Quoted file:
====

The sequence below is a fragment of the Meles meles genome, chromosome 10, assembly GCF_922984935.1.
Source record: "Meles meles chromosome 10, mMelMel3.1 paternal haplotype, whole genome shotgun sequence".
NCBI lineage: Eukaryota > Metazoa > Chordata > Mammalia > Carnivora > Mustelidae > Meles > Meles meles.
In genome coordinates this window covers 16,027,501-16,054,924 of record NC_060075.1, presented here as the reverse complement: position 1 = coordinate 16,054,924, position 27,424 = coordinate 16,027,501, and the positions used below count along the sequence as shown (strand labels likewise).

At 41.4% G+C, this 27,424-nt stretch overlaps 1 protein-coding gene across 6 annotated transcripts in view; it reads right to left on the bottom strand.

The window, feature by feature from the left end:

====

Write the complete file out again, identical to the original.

The sequence below is a fragment of the Meles meles genome, chromosome 10, assembly GCF_922984935.1.
Source record: "Meles meles chromosome 10, mMelMel3.1 paternal haplotype, whole genome shotgun sequence".
NCBI lineage: Eukaryota > Metazoa > Chordata > Mammalia > Carnivora > Mustelidae > Meles > Meles meles.
In genome coordinates this window covers 16,027,501-16,054,924 of record NC_060075.1, presented here as the reverse complement: position 1 = coordinate 16,054,924, position 27,424 = coordinate 16,027,501, and the positions used below count along the sequence as shown (strand labels likewise).

At 41.4% G+C, this 27,424-nt stretch overlaps 1 protein-coding gene across 6 annotated transcripts in view; it reads right to left on the bottom strand.

The window, feature by feature from the left end: